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Sir John Moores Littlewoods

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Quote Originally Posted by BobEd View Post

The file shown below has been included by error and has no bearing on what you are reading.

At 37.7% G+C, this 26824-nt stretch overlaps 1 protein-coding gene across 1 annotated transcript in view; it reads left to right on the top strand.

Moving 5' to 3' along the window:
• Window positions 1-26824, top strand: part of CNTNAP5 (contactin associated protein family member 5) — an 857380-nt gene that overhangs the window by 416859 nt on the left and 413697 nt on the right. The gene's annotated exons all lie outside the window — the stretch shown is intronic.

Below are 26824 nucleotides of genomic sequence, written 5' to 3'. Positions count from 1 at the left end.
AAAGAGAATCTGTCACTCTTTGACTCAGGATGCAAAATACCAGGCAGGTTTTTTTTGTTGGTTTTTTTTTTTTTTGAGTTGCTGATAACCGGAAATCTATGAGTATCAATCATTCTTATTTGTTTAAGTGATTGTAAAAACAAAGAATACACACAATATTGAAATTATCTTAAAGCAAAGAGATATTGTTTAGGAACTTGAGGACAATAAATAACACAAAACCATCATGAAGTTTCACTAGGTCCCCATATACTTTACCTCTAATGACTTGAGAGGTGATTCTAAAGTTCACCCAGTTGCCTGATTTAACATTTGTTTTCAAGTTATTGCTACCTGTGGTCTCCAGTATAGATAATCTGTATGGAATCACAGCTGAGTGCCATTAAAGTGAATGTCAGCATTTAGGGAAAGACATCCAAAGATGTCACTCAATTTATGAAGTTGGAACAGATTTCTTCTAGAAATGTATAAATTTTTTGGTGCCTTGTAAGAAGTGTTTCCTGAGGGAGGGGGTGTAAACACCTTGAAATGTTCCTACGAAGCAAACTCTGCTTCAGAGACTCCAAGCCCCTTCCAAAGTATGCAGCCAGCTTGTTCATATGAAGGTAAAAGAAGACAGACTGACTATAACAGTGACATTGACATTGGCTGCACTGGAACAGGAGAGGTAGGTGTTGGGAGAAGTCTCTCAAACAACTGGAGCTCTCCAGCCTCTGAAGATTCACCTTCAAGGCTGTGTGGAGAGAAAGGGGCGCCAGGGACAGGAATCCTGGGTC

Today we take mail order shopping for granted but in 1930s Liverpool unemployment was rife and obtaining credit was no easy matter for many cash-strapped families. John Moores' solution was to offer his customers a 'turn club' system of credit. The idea was that people would get together and form clubs and each member would pay one shilling a week into the kitty. Moores reckoned that one shilling a week was within the reach of the average family purse. Every week, one customer from the club would take their turn to receive their goods from the catalogue. The idea proved a success on all fronts, the system generated instant cash flow for the business as poor families rushed to take advantage of the fair credit terms. John Moores was also shrewd in carefully targeting the products he chose to the needs of ordinary working class families. At the time, many catalogues focused on selling upmarket, luxury goods but Moores decided to offer a range of practical items such as blankets, towels and other ordinary household goods. Those that had doubted the wisdom of launching a catalogue in 1930s Britain were proved wrong. John Moores' stroke of genius lay in writing to the 20,000 or so Littlewoods pool subscribers, inviting them to be catalogue agents who would collect payments and distribute the goods. This strategy saved the company thousands of pounds in publicity and the mail order company grew from strength to strength during the rest of the decade. Although the announcement of war in 1939 temporarily halted the company's growth as Littlewoods dedicated its resources to helping the war effort, post-war prosperity would see the company's greatest growth yet. Peacetime provided Moores with the opportunity to re-examine Littlewoods' mail order business, and he phased out the turn club system in favour of interest free credit and immediate delivery to customers as soon as they made their first payment. Littlewoods continued to expand its mail order business in the 1950s.
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